Stories of progress, inspiration, and information in overcoming osteosarcoma.

Joey Heredero standing in front of some trees and smiling

14 Years Later, ‘It Never Gets Easier’

Advocacy and remembrance help the Heredero family cope with the loss of their son and brother, Joey, to osteosarcoma.

June is always an emotional rollercoaster for Desiree Keller. While she has a lot to celebrate, it will forever be the month she lost her brother, Joey, to osteosarcoma.

“It is a somber time because June is Joey’s birthday and also the anniversary of his passing,” Desiree says. “But my birthday is in June, too, and so is my husband’s and my son’s. So the whole month — it’s a push and pull of emotions.”

The busyness of the month helps them cope, Desiree says.

“There is so much going on in June that it kind of forces us together and forces us to celebrate,” she says. “My son Jacob was born in June, and I think there must have been a divine plan in that, because it really is a nice distraction.”

Joey’s Osteosarcoma Story

Joey passed away on June 11, 2010, less than a year and a half after being diagnosed with osteosarcoma at 21. Initially, he was told his knee pain was caused by a hematoma, and he spent months taking pain medication and going to physical therapy to no avail.

Joey was in his third year of college studying computer science when he finally received a proper diagnosis for his knee pain. His mother, Linda Heredero, was in disbelief when Joey called to tell her.

“He was crying, and I am like, ‘What is going on?’” she says. “That is when he told me he had osteosarcoma. All I could say was, ‘Get a second opinion.’”

Linda was hoping that the doctor Joey had seen in their hometown of Lake Havasu City, Arizona, was wrong. She urged him to travel to Scottsdale for a second opinion. Unfortunately, that doctor confirmed Joey’s osteosarcoma diagnosis.

Joey’s family decided he would be in the best hands at UCLA Health. His oncologist there, William Tap, MD, recommended the standard course of treatment for osteosarcoma — surgery and chemotherapy. Joey chose to have limb-sparing surgery with a knee replacement over amputation. Then he began chemotherapy treatments in Santa Monica, California.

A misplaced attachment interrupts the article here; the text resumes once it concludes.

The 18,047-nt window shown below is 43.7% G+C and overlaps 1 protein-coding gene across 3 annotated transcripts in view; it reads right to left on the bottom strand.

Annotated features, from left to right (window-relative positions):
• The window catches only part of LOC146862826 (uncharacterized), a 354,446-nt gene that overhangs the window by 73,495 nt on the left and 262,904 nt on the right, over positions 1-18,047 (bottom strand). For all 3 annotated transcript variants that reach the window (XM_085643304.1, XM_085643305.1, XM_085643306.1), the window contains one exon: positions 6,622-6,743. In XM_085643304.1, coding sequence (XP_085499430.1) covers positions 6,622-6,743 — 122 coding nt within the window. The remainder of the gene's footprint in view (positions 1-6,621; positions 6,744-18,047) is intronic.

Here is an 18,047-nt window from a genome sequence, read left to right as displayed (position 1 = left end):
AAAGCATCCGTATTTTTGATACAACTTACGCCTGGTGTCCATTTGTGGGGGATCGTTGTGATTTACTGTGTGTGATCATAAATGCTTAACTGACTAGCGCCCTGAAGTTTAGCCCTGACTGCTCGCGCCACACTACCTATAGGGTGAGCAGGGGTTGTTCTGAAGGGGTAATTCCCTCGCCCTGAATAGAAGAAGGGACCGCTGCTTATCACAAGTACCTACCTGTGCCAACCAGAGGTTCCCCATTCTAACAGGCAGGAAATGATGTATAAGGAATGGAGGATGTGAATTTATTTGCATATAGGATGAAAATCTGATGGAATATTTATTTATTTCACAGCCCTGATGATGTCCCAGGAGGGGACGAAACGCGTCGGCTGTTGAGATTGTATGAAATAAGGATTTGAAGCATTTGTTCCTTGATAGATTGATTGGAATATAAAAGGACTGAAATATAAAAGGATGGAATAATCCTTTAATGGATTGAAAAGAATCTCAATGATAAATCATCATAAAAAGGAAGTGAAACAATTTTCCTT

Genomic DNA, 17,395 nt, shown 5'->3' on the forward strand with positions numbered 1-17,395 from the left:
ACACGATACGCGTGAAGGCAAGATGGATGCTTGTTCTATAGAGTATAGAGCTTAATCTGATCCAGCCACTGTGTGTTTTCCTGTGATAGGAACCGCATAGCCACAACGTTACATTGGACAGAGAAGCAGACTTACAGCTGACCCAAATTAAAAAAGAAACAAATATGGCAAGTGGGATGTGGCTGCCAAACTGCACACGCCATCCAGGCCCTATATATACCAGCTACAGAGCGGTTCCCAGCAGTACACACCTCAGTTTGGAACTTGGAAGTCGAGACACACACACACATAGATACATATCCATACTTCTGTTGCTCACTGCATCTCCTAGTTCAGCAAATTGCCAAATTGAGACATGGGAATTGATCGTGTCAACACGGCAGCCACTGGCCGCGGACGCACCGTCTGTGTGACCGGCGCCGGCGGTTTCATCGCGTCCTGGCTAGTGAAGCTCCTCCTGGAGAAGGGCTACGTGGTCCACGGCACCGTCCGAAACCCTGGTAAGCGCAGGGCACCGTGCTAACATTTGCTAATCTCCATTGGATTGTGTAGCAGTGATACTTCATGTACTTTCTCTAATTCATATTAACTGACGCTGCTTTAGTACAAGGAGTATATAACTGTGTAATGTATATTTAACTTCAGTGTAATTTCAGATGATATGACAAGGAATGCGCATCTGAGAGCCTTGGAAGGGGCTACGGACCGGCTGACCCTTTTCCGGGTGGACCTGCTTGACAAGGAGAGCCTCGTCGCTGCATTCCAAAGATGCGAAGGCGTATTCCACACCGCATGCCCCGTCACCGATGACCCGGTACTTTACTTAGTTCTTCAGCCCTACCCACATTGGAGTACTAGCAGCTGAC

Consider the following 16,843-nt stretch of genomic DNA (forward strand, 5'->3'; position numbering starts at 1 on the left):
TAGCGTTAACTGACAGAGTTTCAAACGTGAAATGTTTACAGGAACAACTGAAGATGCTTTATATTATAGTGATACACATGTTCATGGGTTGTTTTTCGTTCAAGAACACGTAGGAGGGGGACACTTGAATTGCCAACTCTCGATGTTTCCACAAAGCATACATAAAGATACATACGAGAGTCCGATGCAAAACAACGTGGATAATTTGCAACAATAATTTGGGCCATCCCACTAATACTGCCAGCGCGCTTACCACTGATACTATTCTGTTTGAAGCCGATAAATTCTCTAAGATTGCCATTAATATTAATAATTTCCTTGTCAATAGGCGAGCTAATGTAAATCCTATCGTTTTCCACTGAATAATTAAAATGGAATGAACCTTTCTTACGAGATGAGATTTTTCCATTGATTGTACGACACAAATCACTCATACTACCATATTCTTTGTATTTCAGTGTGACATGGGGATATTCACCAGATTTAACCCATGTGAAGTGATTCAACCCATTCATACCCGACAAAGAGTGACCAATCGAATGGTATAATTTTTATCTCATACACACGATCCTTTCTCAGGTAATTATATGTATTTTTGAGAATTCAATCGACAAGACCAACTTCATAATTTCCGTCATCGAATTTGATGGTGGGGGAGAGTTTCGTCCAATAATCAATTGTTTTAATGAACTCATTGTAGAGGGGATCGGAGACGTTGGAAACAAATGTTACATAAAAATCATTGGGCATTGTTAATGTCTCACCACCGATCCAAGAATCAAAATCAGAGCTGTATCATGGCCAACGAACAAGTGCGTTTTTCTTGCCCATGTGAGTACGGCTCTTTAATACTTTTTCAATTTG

“Chemo was bad. He got really sick,” Linda says. “And the worst part is that I was not there, because I was working. After a while I was just like, ‘I cannot do this anymore. I cannot listen to how horrible my son is doing while I am at work teaching a classroom full of kids.’” Linda decided to leave her job to care for Joey.

Losing His Leg

After healing from surgery, completing physical therapy, and finishing chemo, Joey started resettling into his life with school, work, and friends. He was in remission for about four months when Linda noticed him limping again.

After a call to Dr. Tap, the two got in the car and drove to UCLA Health as ordered.

“The surgeon came in and said he wanted an X-ray and a bone scan and a biopsy immediately,” Linda says. “When he was done, Joey — he was always such a jokester — looked at him and said, ‘Are you going to say hello to me now?’ That broke [the surgeon]. This serious guy — chief of staff — just laughed. He loved Joey from then on.”

After the smattering of tests, Joey got the bad news: His cancer was back, and he needed an above-the-knee amputation, which he had in March 2010.

“The oncologist told us from the get-go, there is no cure for osteosarcoma, but I never in a million years expected my son to succumb to this disease.” — Linda Heredero

But amputation was not enough to keep Joey’s osteosarcoma from spreading to his lungs. And although Joey had been enrolled in a clinical trial for a new drug, the trial was delayed and by the time it started back up again, Joey was too sick to participate.

“The oncologist told us from the get-go that there is no cure for osteosarcoma,” Linda says. “But I never in a million years expected my son to succumb to this disease.”

Staying Connected to Joey

Fourteen years later, Linda and Desiree still tear up when recounting Joey’s story.

“It never gets easier,” Linda says. “It is still very, very difficult.”

When Desiree’s employer, Allstate, held a giving campaign, committing to match employee charitable giving dollar for dollar, Desiree jumped at the chance to support osteosarcoma research. She recalls seeing the Osteosarcoma Institute on the list of choices.

“There is a lot of funding for other cancers, and rightfully so,” Desiree says. “But I just feel like there is not enough attention and not enough research in bone cancer.”

Desiree has been donating to OSI out of her paychecks for the past two years. Recently, OSI Development Manager Vanessa Peterson invited Desiree to serve on the Board of Ambassadors, a group of osteosarcoma families that work together to spread awareness of the disease and raise funds for research. Desiree immediately knew she wanted to join.

“It has long been my personal mission to find a group that has that level of commitment, that mission, that drive to curing this disease. I am really happy for the opportunity to be a part of it,” Desiree says. “It is a really great way for me to stay connected with Joey.”

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